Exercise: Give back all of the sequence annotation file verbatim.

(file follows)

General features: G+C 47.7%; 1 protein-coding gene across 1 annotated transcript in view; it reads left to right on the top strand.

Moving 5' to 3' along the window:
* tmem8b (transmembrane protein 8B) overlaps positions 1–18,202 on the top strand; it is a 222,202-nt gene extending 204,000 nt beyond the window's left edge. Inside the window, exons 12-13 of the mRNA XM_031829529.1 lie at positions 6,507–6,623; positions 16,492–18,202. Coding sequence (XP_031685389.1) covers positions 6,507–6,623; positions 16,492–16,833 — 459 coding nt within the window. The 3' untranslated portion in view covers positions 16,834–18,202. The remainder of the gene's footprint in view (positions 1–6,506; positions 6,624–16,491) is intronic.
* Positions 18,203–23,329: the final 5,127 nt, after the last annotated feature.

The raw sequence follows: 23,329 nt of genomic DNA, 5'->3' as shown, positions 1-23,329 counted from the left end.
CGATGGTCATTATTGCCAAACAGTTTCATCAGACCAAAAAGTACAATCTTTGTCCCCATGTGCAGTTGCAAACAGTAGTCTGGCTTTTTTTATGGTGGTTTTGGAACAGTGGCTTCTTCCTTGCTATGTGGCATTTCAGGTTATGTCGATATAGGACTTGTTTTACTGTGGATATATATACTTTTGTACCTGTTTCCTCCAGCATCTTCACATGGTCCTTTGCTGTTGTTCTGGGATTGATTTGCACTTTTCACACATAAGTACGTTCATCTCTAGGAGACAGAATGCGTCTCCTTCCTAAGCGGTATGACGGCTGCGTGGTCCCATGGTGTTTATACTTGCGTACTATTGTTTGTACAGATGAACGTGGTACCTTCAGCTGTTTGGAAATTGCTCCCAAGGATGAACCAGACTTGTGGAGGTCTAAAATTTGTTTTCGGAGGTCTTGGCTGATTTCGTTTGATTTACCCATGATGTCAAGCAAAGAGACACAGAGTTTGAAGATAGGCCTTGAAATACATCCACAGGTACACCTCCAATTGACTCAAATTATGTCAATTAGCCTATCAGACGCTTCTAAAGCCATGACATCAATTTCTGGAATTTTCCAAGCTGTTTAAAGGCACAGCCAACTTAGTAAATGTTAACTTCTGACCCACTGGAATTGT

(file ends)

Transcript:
General features: G+C 47.7%; 1 protein-coding gene across 1 annotated transcript in view; it reads left to right on the top strand.

Moving 5' to 3' along the window:
* tmem8b (transmembrane protein 8B) overlaps positions 1–18,202 on the top strand; it is a 222,202-nt gene extending 204,000 nt beyond the window's left edge. Inside the window, exons 12-13 of the mRNA XM_031829529.1 lie at positions 6,507–6,623; positions 16,492–18,202. Coding sequence (XP_031685389.1) covers positions 6,507–6,623; positions 16,492–16,833 — 459 coding nt within the window. The 3' untranslated portion in view covers positions 16,834–18,202. The remainder of the gene's footprint in view (positions 1–6,506; positions 6,624–16,491) is intronic.
* Positions 18,203–23,329: the final 5,127 nt, after the last annotated feature.

The raw sequence follows: 23,329 nt of genomic DNA, 5'->3' as shown, positions 1-23,329 counted from the left end.
CGATGGTCATTATTGCCAAACAGTTTCATCAGACCAAAAAGTACAATCTTTGTCCCCATGTGCAGTTGCAAACAGTAGTCTGGCTTTTTTTATGGTGGTTTTGGAACAGTGGCTTCTTCCTTGCTATGTGGCATTTCAGGTTATGTCGATATAGGACTTGTTTTACTGTGGATATATATACTTTTGTACCTGTTTCCTCCAGCATCTTCACATGGTCCTTTGCTGTTGTTCTGGGATTGATTTGCACTTTTCACACATAAGTACGTTCATCTCTAGGAGACAGAATGCGTCTCCTTCCTAAGCGGTATGACGGCTGCGTGGTCCCATGGTGTTTATACTTGCGTACTATTGTTTGTACAGATGAACGTGGTACCTTCAGCTGTTTGGAAATTGCTCCCAAGGATGAACCAGACTTGTGGAGGTCTAAAATTTGTTTTCGGAGGTCTTGGCTGATTTCGTTTGATTTACCCATGATGTCAAGCAAAGAGACACAGAGTTTGAAGATAGGCCTTGAAATACATCCACAGGTACACCTCCAATTGACTCAAATTATGTCAATTAGCCTATCAGACGCTTCTAAAGCCATGACATCAATTTCTGGAATTTTCCAAGCTGTTTAAAGGCACAGCCAACTTAGTAAATGTTAACTTCTGACCCACTGGAATTGT